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Featured in the July/August Issue of Fast Company Magazine

Guerrilla Moviemakers Invade Hollywood, page 62.

Guerrilla Moviemakers Invade Hollywood, page 62.
Hollywood, beware: In the era of digital movies, more and more people can pick up a camera, teach themselves the art of filmmaking for next to nothing, make a commercial-quality flick, and deliver their films directly to theaters in a few minutes, for a fraction of the cost. The process of cutting out the middle-man, while still in its infancy, has the potential to upend the balance of power that has governed the film industry for decades. Fast Company Deputy Editor Will Bourne is available to discuss how the digital wave is reshaping entertainment by giving power to the little people.

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The Rise Of The Aerotropolis, page 76.
As competition shrinks the globe, a worldwide building boom around airports has made them the center of 21st century cities everywhere except, it seems, the United States. In Hong Kong, Bangkok and Dubai, the airport is the new downtown, and American companies are relocating factories, warehouses, and even their employees’ homes to just beyond the runway. Are these cities — examples of the “Aerotropolis” — the key to competitive agility in the flat world? And are Americans willing to live at the airport in the name of globalization? Fast Company Contributor Greg Lindsay is available to discuss the rise of the aerotorpolis and the impact they will have on U.S. businesses’ agility.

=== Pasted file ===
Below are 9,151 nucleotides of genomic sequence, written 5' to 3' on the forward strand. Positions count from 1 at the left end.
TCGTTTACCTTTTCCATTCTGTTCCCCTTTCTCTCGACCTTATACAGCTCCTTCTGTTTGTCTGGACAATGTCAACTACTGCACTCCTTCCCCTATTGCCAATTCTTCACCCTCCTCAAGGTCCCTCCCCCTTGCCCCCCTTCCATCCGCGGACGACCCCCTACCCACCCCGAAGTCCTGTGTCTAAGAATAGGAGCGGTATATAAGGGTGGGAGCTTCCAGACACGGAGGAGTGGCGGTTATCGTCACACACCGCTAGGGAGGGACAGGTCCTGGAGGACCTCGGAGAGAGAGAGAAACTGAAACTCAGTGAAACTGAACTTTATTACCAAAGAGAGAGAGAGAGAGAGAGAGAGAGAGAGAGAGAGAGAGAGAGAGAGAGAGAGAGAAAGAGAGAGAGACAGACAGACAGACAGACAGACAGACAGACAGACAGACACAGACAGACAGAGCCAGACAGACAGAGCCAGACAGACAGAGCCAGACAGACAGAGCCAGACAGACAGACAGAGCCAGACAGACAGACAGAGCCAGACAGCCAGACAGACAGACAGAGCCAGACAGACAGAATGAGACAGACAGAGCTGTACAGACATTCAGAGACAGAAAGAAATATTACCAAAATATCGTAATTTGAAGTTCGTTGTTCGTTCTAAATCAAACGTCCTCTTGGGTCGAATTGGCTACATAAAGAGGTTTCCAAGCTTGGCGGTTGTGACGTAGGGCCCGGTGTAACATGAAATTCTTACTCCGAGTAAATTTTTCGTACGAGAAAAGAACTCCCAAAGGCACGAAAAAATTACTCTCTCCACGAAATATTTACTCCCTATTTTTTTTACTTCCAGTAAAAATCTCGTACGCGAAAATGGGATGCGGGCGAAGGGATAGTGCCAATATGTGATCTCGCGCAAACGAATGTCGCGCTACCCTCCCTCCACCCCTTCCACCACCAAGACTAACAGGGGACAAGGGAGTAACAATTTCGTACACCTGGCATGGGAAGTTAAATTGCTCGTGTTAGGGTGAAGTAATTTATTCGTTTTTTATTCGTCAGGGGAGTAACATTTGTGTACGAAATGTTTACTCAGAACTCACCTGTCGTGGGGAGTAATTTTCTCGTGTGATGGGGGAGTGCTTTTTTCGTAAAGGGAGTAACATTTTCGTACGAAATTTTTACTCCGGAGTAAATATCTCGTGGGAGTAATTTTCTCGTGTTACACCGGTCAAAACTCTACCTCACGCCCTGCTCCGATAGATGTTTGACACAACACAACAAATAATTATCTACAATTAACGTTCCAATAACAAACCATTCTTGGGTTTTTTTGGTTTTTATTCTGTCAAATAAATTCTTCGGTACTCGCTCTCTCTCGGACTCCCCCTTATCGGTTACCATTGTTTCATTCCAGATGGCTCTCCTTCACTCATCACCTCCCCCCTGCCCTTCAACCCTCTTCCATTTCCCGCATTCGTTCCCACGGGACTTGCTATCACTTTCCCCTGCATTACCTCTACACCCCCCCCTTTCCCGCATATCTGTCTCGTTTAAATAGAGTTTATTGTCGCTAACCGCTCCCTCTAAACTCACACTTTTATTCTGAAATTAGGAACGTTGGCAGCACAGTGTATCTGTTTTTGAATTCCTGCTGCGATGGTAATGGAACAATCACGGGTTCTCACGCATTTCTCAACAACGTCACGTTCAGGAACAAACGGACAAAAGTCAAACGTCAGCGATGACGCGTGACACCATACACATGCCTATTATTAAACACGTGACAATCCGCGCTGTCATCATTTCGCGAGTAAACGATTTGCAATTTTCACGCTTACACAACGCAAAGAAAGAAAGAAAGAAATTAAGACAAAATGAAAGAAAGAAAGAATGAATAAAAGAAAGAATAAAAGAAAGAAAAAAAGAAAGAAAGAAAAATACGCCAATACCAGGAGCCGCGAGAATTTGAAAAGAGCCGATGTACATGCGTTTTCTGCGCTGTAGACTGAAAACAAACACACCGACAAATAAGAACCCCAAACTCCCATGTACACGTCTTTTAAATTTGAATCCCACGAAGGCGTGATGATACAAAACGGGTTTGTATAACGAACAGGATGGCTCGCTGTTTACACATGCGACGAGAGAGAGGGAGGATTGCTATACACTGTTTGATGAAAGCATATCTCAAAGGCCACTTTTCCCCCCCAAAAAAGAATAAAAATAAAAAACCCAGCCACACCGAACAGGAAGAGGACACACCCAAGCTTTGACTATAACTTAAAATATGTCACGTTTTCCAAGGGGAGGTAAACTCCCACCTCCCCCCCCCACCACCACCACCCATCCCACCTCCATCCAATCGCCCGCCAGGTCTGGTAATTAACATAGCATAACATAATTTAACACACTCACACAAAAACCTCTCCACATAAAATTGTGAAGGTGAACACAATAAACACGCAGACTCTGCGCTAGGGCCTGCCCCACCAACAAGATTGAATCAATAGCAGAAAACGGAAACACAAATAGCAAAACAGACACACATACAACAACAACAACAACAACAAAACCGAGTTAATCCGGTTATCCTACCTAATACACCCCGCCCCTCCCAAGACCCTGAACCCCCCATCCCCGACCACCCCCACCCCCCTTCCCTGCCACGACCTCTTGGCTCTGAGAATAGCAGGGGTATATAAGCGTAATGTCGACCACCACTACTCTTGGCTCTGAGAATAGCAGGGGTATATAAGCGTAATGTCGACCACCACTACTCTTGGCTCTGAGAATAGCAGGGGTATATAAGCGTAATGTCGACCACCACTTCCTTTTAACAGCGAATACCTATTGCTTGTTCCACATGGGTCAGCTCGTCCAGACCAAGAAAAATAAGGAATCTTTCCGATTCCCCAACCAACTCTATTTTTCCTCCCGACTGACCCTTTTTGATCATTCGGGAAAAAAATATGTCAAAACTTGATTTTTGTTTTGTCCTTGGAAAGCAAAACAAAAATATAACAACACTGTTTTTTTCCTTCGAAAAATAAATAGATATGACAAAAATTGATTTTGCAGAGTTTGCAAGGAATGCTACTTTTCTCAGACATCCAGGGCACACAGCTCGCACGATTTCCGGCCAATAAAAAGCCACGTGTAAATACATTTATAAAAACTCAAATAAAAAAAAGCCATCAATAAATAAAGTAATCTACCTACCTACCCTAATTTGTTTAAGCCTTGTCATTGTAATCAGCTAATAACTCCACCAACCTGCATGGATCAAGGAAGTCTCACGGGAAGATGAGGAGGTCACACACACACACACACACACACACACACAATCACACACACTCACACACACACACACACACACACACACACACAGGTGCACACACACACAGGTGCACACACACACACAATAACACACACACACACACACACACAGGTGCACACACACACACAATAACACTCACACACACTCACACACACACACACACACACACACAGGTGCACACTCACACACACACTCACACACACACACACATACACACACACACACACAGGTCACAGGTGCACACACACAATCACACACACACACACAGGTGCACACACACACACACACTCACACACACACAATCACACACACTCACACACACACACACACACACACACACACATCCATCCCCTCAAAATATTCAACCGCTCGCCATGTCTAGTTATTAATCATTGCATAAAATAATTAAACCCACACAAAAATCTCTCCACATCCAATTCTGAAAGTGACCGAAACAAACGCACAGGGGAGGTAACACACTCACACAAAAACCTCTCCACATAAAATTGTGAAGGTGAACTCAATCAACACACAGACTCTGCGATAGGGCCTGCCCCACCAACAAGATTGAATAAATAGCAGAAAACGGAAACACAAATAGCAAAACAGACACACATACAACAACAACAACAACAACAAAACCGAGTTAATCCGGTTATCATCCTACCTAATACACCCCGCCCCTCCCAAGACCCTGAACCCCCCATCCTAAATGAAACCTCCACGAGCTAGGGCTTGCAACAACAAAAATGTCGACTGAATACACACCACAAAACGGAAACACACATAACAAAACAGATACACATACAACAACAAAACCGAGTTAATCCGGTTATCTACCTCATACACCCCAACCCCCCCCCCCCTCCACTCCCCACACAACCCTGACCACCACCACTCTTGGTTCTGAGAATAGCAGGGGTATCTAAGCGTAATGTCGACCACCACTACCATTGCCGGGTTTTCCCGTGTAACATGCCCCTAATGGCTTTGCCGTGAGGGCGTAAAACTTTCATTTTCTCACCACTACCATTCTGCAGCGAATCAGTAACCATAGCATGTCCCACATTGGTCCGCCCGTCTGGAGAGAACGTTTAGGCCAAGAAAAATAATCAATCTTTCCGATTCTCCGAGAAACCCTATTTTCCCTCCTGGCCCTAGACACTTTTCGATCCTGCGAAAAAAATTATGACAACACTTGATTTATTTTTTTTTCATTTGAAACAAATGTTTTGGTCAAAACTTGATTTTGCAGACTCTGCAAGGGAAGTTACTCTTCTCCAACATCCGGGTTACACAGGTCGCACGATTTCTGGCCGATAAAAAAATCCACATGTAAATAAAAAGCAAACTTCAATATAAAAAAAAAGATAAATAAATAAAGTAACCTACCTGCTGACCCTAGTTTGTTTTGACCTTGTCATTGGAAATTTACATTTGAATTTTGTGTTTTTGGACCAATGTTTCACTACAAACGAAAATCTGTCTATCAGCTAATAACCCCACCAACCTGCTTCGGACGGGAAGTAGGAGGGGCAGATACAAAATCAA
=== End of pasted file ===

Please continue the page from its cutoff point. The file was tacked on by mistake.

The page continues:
EBay Heads East, page 87.
As the Chinese adapt to life online, American consumerism is taking a great leap forward. China’s impact on worldwide retailing is going to be astonishing. As with e-commerce in the U.S., the Internet cuts out the middleman, turning China’s 111-million-and-growing Netizens loose on the planet, each scrabbling for something that will move online – everything from portable plastic baby pools to a huge collection of beaded purses. Fast Company Deputy Editor Will Bourne is available to discuss the next wave of Chinese capitalism and how it will impact American consumerism.

Finding Value in Otherwise Nasty or Unused Resources, page 96.

Many believe the global boom will spawn an eco-friendly new business: mining landfills. A single ton of junked PCs contains more gold than 17 tons of ore. The idea is one of a number of creative approaches that look at environmental problems as holding the seeds of their own solutions. Fast Company Editor in Chief Mark Vamos is available to discuss how the global building boom is driving up metal prices and turning trash into treasure.

The Future of Advertising, page 51.
Toilets that deliver advertising messages? Ads placed on outlets in airports? Parking spaces that tell you about new products? The future of advertising will be about creating unexpected connections to memorable, real-world experiences in ways that bring brands to life. Fast Company Executive Editor Keith Hammonds is available to discuss innovative trends in advertising.

Future Appliances That Will Save The World, page 40.
Sweden is developing a host of appliances that will nag users about the energy they’re consuming and make evident our otherwise invisible energy consumption. Fast Company Executive Editor Keith Hammonds is available to discuss future energy-saving appliances and if these guilt-trippy devices can win favor among Americans, who consume the most energy in the world.